Also, when designing the platform, they implemented Steve Jobs’ three-click rule, where you have to always be three clicks away from an end goal.
From the start, Brian Chesky and Joe Gebbia insisted on the design and experience of the website. The ads had to look good. Building on Steve Jobs’ famous three-click rule, the founders also wanted their users to never be more than three clicks away from a reservation.
Design is how everything works, thus, the design is everything.
4. Build a cult-like movement
Airbnb is both a movement and a business. The Airbnb movement is made up of millions of people around the world who have booked accommodation.
Allowing people to rent cheap accommodation instead of an expensive hotel room is one of the main reasons Airbnb has been so successful.
The other reasons are less obvious. Many travelers are unhappy with standardization within large hotel chains. They seek unique, authentic, and personal experiences. This is where Airbnb is different.
Airbnb offers experiences that hotels can’t and don’t.
Another reason for Airbnb’s success in building a powerful community in its idealistic, goal-oriented mission statement to “belong anywhere.”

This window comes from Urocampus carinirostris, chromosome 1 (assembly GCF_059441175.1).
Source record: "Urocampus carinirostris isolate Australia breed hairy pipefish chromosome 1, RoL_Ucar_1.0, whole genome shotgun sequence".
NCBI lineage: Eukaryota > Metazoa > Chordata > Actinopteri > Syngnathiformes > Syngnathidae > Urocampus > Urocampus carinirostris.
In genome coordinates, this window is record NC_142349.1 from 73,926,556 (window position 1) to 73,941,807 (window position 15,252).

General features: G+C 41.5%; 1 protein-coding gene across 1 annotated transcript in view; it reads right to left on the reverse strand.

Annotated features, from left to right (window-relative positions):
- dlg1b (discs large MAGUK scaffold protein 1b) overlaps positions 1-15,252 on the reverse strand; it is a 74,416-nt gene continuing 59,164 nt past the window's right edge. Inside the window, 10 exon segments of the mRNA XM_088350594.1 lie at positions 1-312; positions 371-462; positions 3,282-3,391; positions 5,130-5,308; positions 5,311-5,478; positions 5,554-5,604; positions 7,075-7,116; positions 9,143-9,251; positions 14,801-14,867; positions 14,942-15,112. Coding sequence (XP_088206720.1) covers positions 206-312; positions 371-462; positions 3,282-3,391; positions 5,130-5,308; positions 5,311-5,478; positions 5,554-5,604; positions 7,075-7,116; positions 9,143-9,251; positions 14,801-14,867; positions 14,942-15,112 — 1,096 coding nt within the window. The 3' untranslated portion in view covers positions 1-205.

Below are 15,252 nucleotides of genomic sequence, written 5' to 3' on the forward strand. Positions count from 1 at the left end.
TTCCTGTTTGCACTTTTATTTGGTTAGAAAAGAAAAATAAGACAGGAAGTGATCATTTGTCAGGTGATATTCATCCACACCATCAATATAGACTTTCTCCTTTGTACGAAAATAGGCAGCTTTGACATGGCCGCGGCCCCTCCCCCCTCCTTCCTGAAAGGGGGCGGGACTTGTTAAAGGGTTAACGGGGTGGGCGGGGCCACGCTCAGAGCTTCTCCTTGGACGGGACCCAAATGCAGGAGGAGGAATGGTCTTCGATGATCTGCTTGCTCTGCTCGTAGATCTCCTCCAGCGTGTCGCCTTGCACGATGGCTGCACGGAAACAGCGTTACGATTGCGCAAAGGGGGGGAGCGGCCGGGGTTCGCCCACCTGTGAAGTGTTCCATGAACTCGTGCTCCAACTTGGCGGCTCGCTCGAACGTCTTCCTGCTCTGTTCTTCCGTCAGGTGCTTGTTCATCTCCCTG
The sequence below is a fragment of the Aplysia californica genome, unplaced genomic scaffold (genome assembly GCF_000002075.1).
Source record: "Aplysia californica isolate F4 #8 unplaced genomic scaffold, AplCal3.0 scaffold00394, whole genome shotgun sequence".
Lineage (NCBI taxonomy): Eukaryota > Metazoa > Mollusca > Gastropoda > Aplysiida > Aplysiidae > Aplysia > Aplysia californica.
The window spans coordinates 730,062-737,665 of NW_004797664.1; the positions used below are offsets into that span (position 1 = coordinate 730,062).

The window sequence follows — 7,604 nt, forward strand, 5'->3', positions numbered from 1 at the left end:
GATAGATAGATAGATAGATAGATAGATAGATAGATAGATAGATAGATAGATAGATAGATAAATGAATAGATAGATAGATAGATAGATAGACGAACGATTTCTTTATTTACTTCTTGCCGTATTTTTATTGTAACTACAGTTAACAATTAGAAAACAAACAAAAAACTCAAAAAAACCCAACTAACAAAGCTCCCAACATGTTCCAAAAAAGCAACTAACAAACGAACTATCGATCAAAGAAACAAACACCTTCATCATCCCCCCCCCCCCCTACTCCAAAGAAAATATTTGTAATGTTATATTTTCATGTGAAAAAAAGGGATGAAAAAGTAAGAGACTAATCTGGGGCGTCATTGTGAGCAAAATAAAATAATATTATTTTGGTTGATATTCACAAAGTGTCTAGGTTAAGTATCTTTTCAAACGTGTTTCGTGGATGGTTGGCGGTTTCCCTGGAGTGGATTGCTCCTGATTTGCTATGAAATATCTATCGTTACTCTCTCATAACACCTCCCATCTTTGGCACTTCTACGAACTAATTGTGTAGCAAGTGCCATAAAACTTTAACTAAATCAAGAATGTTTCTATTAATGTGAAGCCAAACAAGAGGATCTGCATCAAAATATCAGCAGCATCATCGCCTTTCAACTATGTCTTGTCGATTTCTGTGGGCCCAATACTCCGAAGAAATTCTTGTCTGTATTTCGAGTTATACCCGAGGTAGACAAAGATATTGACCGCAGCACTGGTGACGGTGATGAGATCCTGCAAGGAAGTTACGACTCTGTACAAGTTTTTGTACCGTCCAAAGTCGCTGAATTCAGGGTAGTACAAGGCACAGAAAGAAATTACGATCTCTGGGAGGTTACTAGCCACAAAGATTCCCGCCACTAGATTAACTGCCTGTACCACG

This mission goes beyond the personal bond between a host and a guest. It’s about the opportunity to stay at someone else’s home and explore neighborhoods and places that you wouldn’t normally visit.
Sleeping in an Airbnb is a personal experience, even if the host is not there. To ensure that Airbnb hosts provide guests with a great experience, Airbnb provides their hosts with tips, rules, and tips. On top of that, they provide an online community where new hosts learn from the experiences of the hosts.
Build a cult-like movement and be clear about your mission statement and who are you fighting for.
Back in 2008, Joe Gebbia, Brian Chesky, and Nathan Blecharczyk started Airbnb without much experience. Today, more than 10 years later, they are still running the business with more than 100 billion in valuation. Their difficult journey was filled with obstacles, roadblocks, and challenges. However, they learned to overcome them altogether.
They had the talent, strong leadership skills, and the willing, curious mind to do it. They were interested in what they were doing and built strong relationships with the people who would help them. They overcame adversity.
Brian, Joe, and Nathan were able to turn a crazy simple idea into a successful billion-dollar business that changes how people travel the world. We hope this summary will help you as an entrepreneur to start or grow your business and eventually make an impact on humanity. If you have any questions, comments, or suggestions, please let us know. We will be happy to discuss.